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Paulson makes case for tougher enforcement of securities laws

WASHINGTON -- The Bush administration will review the regulations governing US financial markets to make sure they don't harm the country's ability to compete in the global economy, Treasury Secretary Henry Paulson said yesterday.

In his first major speech addressing market regulation, Paulson said the administration will convene a conference early next year.

"Our capital markets remain strong and competitive, but they face some significant challenges that do not lend themselves to easy answers or quick fixes," he told the Economic Club of New York.

Paulson said he did not believe the 2002 Sarbanes-Oxley Act needed to be amended, but he said changes were needed in its enforcement. The law was passed in response to a wave of corporate accounting scandals.

"We need to implement the law in ways that better balance the benefits of the legislation with the very significant costs that it imposes, especially on small business," Paulson said.

Some companies complain that Sarbanes-Oxley imposes unreasonable costs and hurts the competitive position of US capital markets, leading to a decline in the number of companies choosing to be listed on the stock exchanges.

Paulson said regulations need to be examined to make sure the country remains competitive with foreign capital markets.

"Does the decline in initial public offerings [of stock] in US capital markets signal potentially broader challenges to our competitiveness?" Paulson asked.

Paulson said the "single biggest challenge" was Section 404 of the law, which requires companies to assess internal controls to ensure financial reporting is reliable. He said this provision should be implemented "in a more efficient and cost effective manner."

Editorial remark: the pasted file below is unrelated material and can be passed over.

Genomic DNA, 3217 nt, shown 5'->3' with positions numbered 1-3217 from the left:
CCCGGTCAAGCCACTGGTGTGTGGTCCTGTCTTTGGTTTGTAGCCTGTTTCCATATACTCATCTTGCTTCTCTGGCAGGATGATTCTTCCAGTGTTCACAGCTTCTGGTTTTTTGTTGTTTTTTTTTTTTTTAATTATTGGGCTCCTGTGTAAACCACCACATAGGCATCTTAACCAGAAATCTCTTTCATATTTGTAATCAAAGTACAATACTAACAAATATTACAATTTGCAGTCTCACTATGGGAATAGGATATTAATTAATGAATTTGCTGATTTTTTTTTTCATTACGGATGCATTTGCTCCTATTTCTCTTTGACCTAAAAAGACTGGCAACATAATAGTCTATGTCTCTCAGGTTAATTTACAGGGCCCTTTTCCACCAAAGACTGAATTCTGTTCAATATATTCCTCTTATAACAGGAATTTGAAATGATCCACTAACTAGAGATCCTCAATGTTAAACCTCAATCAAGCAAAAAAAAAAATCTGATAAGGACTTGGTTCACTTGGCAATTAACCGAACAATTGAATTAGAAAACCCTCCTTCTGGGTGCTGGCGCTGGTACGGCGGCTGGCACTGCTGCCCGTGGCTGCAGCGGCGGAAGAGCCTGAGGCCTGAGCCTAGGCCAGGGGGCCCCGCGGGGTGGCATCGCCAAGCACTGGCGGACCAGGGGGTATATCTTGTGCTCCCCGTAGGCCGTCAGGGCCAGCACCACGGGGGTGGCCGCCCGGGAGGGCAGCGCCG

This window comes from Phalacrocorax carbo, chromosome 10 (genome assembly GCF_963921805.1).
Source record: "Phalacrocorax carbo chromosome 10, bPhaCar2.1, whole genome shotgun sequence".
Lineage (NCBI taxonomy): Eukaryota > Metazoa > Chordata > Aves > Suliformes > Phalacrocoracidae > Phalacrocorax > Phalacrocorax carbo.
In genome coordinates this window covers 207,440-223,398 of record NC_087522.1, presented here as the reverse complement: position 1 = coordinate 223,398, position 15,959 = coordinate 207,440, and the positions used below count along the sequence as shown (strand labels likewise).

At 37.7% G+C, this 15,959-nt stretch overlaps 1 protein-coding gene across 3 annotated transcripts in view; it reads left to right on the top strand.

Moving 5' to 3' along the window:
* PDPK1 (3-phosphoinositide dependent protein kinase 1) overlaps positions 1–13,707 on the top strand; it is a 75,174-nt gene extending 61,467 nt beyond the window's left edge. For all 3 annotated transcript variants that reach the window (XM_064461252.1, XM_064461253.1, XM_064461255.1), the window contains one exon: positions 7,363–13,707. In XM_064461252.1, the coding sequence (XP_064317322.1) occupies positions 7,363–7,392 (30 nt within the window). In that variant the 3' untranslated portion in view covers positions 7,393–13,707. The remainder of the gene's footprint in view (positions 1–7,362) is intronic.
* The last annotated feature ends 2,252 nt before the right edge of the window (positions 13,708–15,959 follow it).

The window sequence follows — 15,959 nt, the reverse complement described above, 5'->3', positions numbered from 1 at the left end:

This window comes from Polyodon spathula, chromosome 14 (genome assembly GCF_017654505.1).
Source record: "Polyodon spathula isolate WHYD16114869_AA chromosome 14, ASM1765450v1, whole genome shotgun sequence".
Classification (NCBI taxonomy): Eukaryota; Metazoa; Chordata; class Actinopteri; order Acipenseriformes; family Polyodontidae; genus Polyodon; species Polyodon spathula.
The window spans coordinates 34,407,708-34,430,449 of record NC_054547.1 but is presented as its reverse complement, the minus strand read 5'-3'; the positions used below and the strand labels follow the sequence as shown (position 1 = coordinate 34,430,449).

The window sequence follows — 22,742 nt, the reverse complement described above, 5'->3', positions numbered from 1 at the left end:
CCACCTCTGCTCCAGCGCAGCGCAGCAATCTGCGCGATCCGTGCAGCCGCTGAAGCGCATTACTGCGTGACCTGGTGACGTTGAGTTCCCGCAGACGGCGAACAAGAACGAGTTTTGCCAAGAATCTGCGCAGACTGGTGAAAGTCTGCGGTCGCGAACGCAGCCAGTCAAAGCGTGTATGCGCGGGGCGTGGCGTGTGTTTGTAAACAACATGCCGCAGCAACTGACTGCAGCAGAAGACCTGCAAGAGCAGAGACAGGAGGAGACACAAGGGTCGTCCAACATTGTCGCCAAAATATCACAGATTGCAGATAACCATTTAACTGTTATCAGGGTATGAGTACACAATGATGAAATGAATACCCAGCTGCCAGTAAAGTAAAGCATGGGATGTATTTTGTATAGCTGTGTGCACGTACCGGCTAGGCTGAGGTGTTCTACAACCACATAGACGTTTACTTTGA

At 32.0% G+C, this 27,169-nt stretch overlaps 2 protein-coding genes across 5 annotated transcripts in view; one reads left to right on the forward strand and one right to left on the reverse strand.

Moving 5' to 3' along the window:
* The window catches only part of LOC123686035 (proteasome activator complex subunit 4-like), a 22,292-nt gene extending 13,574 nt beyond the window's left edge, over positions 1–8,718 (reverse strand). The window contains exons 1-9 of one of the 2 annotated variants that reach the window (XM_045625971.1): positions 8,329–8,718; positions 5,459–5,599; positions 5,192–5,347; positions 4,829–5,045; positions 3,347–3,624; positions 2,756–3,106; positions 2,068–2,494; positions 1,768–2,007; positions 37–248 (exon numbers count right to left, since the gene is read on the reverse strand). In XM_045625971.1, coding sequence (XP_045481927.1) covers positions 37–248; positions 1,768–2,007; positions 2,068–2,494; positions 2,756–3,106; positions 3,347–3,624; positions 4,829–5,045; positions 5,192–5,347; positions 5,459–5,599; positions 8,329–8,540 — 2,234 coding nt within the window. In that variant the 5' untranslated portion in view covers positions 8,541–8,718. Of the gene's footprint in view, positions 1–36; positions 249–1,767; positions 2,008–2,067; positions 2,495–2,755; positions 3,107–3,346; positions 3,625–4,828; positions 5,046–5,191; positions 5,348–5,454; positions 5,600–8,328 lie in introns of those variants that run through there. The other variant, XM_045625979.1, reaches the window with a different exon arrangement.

The Securities and Exchange Commission is expected to review Section 404 at a Dec. 13 public meeting. Last week, SEC chairman Christopher Cox said changes would be aimed at reducing compliance costs while still ensuring that investors are protected.

Paulson said that he did not believe there was a "single principle embedded in Sarbanes-Oxley that is ill-founded."

Reacting to Paulson's speech, Senator Charles Schumer, a New York Democrat who sits on the Senate Banking Committee, said he looked forward to working with the administration to examine possible changes.

"There's a gathering consensus in the administration and in the Congress that we need to do a complete and comprehensive review of America's and New York's worldwide competitive position in financial services," Schumer said.

In September, Paulson praised the formation of a group of high-level business executives and academic experts that is examining the impact of the Sarbanes-Oxley law. The influential group is drafting proposals touching on such areas as corporate governance rules, class-action lawsuits, and criminal prosecution of companies.

In his speech, Paulson said that the administration wants to ensure a proper balance between protecting investors and not stifling innovation. He said US regulators need to be mindful of the growing competition from expanding financial markets such as London's and Hong Kong's.

"We should not engage in a regulatory race to the bottom, seeking to eliminate necessary safeguards for investors in a quest to reduce costs," he said. "The right regulatory balance should marry high standards of integrity and accountability with a strong foundation for innovation, growth, and competitiveness."

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